5 Reasons West Coast Cheesesteaks Suck

Cheesesteaks are a beloved American sandwich that originated in Philadelphia. Made with thinly sliced beefsteak and melted cheese, this sandwich has become an icon in the world of fast food.

While Philadelphia is renowned for its cheesesteaks, the West Coast has tried to replicate this East Coast delicacy.

However, purists and food enthusiasts argue that West Coast cheesesteaks simply don’t measure up. As a Philadelphia native who has lived in the Bay Area for 10+ years, I have to agree!

Here’s why West Coast cheesesteaks suck (with one notable exception–the only authentic Philly cheesesteak I’ve found on the West Coast, which I’ll share below.)

1. Lack of Authentic Ingredients


The first reason West Coast cheesesteaks can’t compete with the originals is due to the lack of authentic ingredients. Philadelphia cheesesteaks are traditionally made with Amoroso rolls, which are known for their slightly crusty exterior and soft, chewy interior.

This kind of bread is hard to find on the West Coast, and as a result, the sandwiches often miss that authentic texture.

In Philly, the best cheesesteak places are right by the Italian markets in South Philadelphia. It’s easy to source fantastic Italian rolls. Here on the West Coast, everything is sourdough.


Additionally, Cheese Whiz, Provolone, and American cheese are the traditional choices for a Philly cheesesteak. The West Coast versions often experiment with different kinds of cheese, which can lead to a taste that deviates from the original.

Swiss cheese in a cheesesteak is an abomination.

2. Inconsistent Cooking Techniques

West Coast cheesesteak joints often lack the consistent cooking techniques that have been passed down through generations in Philadelphia.

The thinly sliced beefsteak in a traditional Philly cheesesteak is cooked on a flat-top griddle to perfection. On the West Coast, variations in cooking techniques can lead to overcooked or undercooked meat, impacting the flavor and texture of the sandwich.

Failing to use a flat top can also result in steak that’s too thick or too fancy.

3. Unnecessary Additions

Some West Coast versions of the cheesesteak have a tendency to go overboard with additional toppings and ingredients. While a traditional Philly cheesesteak is simple with steak, cheese, and optionally onions, the West Coast takes liberty with additions like peppers, mushrooms, and even avocado.

These additions, while creative, often overshadow the basic flavors that make a cheesesteak so delicious.

4. Lack of History and Culture

A large part of what makes a Philly cheesesteak so special is the history and culture that surrounds it. Established in the early 20th century, this sandwich has been a part of Philadelphia’s identity for almost a century.

Ordering a cheesesteak in Philly is a complex ritual with special practices and even unique language. For example, if you don’t know your order when you reach the front of the line, you’ll be summarily sent back to the rear.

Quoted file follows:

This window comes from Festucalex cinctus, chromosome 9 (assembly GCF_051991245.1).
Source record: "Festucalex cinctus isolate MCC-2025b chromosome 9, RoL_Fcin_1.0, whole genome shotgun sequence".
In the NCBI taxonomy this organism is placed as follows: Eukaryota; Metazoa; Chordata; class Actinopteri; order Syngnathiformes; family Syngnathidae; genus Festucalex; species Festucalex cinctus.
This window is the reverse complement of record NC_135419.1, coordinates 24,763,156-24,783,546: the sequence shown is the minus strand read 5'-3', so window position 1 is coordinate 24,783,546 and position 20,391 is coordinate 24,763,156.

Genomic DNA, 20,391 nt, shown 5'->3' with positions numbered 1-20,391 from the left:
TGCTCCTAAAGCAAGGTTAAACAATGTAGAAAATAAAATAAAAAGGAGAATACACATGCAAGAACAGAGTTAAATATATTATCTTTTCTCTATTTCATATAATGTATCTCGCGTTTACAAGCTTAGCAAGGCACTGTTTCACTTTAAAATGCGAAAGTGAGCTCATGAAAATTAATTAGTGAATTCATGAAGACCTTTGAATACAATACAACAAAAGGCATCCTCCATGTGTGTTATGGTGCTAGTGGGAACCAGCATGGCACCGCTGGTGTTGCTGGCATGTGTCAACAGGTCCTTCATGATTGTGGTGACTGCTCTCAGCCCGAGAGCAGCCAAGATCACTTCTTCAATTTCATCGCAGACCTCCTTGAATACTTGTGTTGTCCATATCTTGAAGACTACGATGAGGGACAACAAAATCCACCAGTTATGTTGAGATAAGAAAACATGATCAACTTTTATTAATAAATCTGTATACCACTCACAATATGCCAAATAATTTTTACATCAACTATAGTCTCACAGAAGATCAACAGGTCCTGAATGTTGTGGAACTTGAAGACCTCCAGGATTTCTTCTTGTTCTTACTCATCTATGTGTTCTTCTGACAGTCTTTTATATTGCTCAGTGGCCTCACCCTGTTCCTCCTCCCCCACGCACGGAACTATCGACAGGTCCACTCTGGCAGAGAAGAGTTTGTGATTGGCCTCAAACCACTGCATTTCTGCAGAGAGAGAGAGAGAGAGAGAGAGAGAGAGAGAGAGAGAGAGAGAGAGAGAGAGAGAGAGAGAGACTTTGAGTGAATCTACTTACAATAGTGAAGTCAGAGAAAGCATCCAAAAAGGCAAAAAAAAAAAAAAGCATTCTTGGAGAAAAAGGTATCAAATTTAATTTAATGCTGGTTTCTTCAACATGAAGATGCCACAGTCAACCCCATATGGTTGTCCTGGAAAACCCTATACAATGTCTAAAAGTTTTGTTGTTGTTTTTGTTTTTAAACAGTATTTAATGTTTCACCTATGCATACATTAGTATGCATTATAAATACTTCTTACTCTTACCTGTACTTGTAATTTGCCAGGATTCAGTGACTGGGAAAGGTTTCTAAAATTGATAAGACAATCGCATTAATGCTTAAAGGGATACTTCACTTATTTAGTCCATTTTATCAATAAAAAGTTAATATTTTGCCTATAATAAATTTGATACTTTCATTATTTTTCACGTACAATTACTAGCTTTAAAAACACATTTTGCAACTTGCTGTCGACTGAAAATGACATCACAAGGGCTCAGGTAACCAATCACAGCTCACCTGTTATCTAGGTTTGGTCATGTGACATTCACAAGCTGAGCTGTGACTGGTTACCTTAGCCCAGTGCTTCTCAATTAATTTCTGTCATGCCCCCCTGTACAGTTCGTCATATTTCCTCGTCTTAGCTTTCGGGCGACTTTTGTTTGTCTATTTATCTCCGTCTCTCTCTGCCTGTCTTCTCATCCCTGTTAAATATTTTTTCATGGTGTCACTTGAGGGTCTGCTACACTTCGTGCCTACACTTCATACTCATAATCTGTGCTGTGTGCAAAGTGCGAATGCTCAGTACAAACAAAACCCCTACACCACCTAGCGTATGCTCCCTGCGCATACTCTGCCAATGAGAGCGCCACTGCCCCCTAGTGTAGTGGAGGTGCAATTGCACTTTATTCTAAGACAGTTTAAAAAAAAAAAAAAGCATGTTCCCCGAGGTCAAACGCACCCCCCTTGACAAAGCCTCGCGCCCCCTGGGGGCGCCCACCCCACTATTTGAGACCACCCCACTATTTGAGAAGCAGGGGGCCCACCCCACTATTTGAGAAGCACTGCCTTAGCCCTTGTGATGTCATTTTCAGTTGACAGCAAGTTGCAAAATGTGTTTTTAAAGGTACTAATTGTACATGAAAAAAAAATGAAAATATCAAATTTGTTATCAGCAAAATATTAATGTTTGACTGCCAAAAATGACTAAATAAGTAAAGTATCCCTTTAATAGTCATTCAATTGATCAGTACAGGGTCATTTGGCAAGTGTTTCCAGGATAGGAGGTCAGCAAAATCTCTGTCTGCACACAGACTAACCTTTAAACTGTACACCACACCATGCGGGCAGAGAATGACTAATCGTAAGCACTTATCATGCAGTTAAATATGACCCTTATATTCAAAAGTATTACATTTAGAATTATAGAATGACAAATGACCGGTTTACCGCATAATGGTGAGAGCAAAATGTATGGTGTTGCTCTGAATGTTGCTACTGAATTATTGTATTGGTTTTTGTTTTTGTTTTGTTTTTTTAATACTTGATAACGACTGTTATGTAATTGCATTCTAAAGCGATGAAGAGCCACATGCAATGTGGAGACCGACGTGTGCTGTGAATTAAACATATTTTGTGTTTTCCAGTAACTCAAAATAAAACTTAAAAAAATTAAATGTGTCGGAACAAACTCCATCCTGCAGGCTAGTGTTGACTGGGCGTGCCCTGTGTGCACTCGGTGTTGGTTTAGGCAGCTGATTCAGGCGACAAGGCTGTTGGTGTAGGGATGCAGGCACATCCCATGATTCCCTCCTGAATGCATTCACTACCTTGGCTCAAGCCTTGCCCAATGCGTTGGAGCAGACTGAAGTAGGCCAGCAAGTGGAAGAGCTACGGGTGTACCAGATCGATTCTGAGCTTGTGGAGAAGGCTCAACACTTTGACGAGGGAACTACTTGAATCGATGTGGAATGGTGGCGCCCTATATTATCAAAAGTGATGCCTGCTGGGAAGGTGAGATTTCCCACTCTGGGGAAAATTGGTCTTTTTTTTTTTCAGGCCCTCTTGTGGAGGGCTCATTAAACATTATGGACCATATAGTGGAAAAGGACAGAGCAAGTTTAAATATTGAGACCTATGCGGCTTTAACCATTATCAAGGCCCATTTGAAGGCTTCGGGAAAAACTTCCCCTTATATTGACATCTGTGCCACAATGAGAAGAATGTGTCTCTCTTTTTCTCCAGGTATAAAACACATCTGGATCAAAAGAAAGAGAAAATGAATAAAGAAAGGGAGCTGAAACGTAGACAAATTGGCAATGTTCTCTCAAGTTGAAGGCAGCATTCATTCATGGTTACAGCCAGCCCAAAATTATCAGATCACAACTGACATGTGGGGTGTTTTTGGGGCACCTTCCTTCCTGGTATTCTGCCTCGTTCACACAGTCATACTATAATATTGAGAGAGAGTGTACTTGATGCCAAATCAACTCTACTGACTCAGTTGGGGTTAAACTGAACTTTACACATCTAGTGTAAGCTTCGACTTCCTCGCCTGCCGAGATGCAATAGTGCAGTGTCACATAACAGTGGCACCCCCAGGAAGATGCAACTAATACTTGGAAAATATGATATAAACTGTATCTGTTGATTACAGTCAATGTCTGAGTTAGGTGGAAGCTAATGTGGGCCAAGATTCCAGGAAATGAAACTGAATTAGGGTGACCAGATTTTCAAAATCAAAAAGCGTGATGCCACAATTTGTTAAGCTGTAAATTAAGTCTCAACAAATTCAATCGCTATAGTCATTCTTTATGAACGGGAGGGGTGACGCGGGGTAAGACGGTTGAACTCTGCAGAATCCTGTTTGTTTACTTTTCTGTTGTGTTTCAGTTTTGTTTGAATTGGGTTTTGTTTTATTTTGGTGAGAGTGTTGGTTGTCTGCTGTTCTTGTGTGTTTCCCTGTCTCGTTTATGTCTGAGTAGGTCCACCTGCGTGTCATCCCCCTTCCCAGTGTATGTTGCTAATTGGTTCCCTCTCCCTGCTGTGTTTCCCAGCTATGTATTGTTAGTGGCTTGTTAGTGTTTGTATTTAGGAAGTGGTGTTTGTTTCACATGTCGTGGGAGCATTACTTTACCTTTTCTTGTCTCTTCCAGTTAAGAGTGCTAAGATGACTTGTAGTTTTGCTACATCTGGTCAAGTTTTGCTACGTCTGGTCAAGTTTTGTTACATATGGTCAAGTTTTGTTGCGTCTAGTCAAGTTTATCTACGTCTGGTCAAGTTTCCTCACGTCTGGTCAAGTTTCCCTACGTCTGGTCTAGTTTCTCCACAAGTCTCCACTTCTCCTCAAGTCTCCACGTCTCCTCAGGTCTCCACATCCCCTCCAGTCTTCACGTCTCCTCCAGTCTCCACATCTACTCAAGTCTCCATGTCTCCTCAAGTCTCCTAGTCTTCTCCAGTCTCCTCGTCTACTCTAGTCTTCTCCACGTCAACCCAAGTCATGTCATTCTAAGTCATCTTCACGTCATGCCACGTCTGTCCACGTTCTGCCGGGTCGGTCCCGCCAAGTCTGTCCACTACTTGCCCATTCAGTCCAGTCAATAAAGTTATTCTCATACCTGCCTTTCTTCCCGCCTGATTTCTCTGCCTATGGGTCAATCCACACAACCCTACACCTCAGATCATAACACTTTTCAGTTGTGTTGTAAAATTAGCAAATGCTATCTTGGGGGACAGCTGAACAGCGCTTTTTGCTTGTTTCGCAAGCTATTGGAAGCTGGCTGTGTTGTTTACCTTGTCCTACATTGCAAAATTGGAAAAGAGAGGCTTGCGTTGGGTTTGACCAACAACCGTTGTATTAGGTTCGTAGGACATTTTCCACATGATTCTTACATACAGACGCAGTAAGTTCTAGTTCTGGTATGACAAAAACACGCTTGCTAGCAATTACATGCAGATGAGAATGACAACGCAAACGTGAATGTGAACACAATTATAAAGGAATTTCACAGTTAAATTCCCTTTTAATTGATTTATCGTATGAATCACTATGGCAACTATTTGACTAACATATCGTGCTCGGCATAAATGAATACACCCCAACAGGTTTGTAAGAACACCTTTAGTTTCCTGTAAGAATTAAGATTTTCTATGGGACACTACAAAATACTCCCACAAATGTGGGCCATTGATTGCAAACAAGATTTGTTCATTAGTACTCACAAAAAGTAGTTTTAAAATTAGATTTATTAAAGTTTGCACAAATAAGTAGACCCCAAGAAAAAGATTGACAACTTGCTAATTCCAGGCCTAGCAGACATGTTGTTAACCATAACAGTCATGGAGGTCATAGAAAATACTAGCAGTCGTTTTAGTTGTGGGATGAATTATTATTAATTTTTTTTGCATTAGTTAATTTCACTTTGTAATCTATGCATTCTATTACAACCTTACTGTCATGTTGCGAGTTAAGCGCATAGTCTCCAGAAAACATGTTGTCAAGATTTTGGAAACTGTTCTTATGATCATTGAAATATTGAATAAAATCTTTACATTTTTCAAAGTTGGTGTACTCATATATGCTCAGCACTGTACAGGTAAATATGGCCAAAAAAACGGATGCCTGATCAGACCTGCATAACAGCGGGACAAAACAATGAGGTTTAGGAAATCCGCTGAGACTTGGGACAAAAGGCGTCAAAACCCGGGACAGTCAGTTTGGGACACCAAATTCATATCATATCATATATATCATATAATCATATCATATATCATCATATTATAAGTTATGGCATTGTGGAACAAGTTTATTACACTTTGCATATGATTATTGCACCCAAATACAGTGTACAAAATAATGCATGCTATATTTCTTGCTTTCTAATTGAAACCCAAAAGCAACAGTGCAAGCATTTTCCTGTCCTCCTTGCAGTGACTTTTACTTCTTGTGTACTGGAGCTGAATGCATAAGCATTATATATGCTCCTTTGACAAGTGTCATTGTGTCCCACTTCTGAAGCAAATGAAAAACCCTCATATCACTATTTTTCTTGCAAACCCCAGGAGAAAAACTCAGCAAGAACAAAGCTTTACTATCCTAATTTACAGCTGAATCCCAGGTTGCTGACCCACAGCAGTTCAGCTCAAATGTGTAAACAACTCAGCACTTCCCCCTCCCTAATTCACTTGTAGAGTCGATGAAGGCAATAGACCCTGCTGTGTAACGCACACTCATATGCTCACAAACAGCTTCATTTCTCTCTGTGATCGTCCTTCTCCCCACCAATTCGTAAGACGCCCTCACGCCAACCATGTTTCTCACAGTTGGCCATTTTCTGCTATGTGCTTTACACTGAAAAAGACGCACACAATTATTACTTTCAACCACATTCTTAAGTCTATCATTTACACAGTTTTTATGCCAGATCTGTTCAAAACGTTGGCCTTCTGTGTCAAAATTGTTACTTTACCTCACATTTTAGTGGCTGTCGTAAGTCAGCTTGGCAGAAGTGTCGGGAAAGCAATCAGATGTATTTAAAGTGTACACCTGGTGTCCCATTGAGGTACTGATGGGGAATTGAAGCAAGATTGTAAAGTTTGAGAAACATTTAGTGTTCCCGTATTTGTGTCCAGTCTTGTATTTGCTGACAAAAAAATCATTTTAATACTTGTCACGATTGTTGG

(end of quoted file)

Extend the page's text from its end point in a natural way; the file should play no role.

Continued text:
Likewise, ordering in Philly is a simple matter of saying “Whiz wit”, “American witout”, “Provolone wit”, etc. The “wit” or “witout” are how you ask for fried onions or no fried onions on your cheesesteak, and the first part explains what kind of cheese you want.

Every Philadelphian knows this code. It’s a ritual that creates a sense of shared culture and belonging.

The West Coast, on the other hand, lacks this rich history and cultural attachment to the sandwich, which can make their versions feel less authentic and soulful.

5. Sacrificing Quality for Convenience

Lastly, in the quest to serve cheesesteaks quickly and efficiently, some West Coast establishments may sacrifice quality.

The use of frozen or lower-quality meat or even (SHAME!) hamburger meat can result in a sandwich that lacks the fresh and hearty taste of a traditional Philly cheesesteak.

The One Exception

In my extensive travels, I’ve found only one exception to the general rule that West Coast cheesesteaks suck.

In the tiny town of Dunsmuir, California, I found the only truly authentic Philly cheesesteak I’ve had out west. Turns out the town’s restaurant was started by a Philadelphian. Go figure!


While the West Coast has its own culinary treasures, it seems that when it comes to cheesesteaks, the East Coast reigns supreme.

The lack of authentic ingredients, inconsistent cooking techniques, unnecessary additions, absence of history, and sacrificing quality for convenience make the West Coast’s attempt at this beloved sandwich fall short of the real deal.

Thomas Smith

Thomas Smith is a food and travel photographer and writer based in the San Francisco Bay Area. His photographic work routinely appears in publications including Food and Wine, Conde Nast Traveler, and the New York Times and his writing appears in IEEE Spectrum, SFGate, the Bold Italic and more. Smith holds a degree in Cognitive Science (Neuroscience) and Anthropology from the Johns Hopkins University.

Leave a Reply

Back to top button